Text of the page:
Wireless 2009: Day 1 | Day 2
The second day of the Wireless Festival had a very different vibe. With a line-up reading like a roll call of what’s what in hip hop, the atmosphere was much younger and a lot more urban.
The Main Stage had a strong list of chart-friendly acts playing, and as such Noisettes found themselves flailing around towards the bottom of it. But it turned out to be a good spot for them as, with the sun shining down for a second consecutive day, the combination of their breezy summery pop tunes with a lively, charming frontwoman in Shingai went down well, ending off with a cover of Children Of The Revolution – always appropriate at times like these.
For N-Dubz are one of those acts that are marking the generation divide in 2009, and they pulled a big crowd for their gig on the main stage. Marking a shift in proceedings, from here on in, the day was devoted to all things hip hop. Over at a stifling, busy Second Stage, Kid Cudi showcased some of his material from his forthcoming debut album. Impressive in his breadth of musical influence and style, there is something a little bit special about Cudi, which would explain why Kanye West picked up on him and made him one of his current bunch of protgs. But today it was all about his biggest commercial success so far, Day’n’Nite, and when he finally dropped it at the end of the set, the crowd responded in kind. As the Crookers remix kicked in and took over, the tent worked itself into a frenzy, providing one of the day’s best moments.
Apart from being obviously brilliant location-wise for London locals, another benefit of the Hyde Park location is that somehow they’ve managed to fit in four stages in a pretty small area, and so navigating between venues takes no longer than five minutes. This means that there’s just enough time to dart over to the Main Stage for a musical breather to see recent Britain’s Got Talent victors Diversity wow a huge audience live on stage. And while, for those who saw them beat Susan Boyle to the title, the routine was largely familiar, it was nice to see them do it in person and to so many people. They’re still tossing that little one with the glasses around with no regard for his personal welfare, but it’s a mightily impressive act.
Back on the Second Stage, Cudi, a new American star, gave way to a new British star in the form of Tinchy Stryder. He put on a solid performance, calling on Sugababe Amelle Berrabah for their collaboration Never Leave You before N’Dubz made another appearance to join him for their recent summit-reaching single Number 1, closing another hot, packed-out gig.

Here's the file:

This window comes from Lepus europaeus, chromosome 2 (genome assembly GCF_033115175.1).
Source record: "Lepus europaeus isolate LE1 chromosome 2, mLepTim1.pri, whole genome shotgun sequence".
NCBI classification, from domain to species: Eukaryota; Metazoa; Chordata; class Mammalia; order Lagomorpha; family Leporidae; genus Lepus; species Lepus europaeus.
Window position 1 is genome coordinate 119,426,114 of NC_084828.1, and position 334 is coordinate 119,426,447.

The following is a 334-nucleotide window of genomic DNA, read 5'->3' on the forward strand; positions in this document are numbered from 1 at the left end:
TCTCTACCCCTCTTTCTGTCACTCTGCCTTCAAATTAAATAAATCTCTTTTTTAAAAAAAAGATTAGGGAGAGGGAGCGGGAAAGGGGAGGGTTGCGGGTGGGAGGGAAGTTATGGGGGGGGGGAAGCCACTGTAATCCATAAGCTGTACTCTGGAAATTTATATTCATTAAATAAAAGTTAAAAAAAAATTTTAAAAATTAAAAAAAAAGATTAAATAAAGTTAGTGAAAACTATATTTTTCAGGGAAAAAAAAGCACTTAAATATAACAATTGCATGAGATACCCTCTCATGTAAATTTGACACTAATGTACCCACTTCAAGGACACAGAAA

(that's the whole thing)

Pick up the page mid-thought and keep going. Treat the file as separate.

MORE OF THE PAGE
Stryder though can’t help looking a little lightweight by what comes next. Flo Rida, one of the most commercially successful people on the planet at the moment came on to a hero’s welcome. Pleasing those in the crowd who were baying for it, he gradually stripped down to the waist to show off his ridiculous physique, but also proved that he was more than a muscle man with a populist taste in samples by giving a good show, encouraging audience interaction and causing riots to the beats of Low and Elevator. Flo Rida was more of a highlight than some would have expected.
It’s one thing to have a current rap phenomenon doing his thing, but it’s another to have a true legend performing. And Q-Tip is a true hip hop legend. The former member of iconic group A Tribe Called Quest turned in an excellent performance on the Main Stage, showing a different side of the genre. Toning down the attitude and upping the musicianship, his chilled vibe was hugely popular with the young crowd, many of whom wouldn’t have been familiar with the man. With his DJ showcasing some old-school scratching talent, they mixed up a variety of Quest classics, including their first ever single Bonita Applebum, with some of his solo output, the most familiar to the crowd being Vivrant Thing. While it was a shame that both Breathe & Stop and Can I Kick It? were overlooked, both of which would have pricked up a few ears in the crowd, he was an inspired final warm up act.
So on today’s main draw, Kanye West. Unafraid of risks and challenges, he’s turning himself into one of the iconic superstars of this generation, pushing cultural boundaries that had seemingly been imposed on the urban hip hop genre. His artistic, cerebral leanings could have left him a failure, but they haven’t. The love from the crowd was palpable, and as he began the set with Coldest Winter, it was clear that his fans have embraced his potentially divisive 808s And Heartbreak album.
Some may have complained about how much of the setlist depended on that recent material, but the fact is that that is where West is right now, and he balanced it out pretty well with a wealth of his previous work. Still treated to the likes of Touch The Sky, Gold Digger, Jesus Walks and American Boy, there was little room for complaint here, although bearing in mind how many of his collaborators were in the vicinity it would have been a nice touch had the likes of Mr Hudson, Kid Cudi or Young Jeezy made an appearance. Doing his thing from an elevated gold platform surrounded by four half-naked models, West knows how to stand out from the crowd. For all the ridiculous bombast, it’s a privilege having him around.
Once Kanye leaves the stage to the strains of Stronger, the message gleaned from Wireless Day 2 is that hip hop is itself stronger than ever. The acts today demonstrated how wide and varied the genre is. It’s not dead, it’s not even dying, and with innovators like Kanye and his cohorts there to keep developing and moving forward, there’s still a lot to look forward to.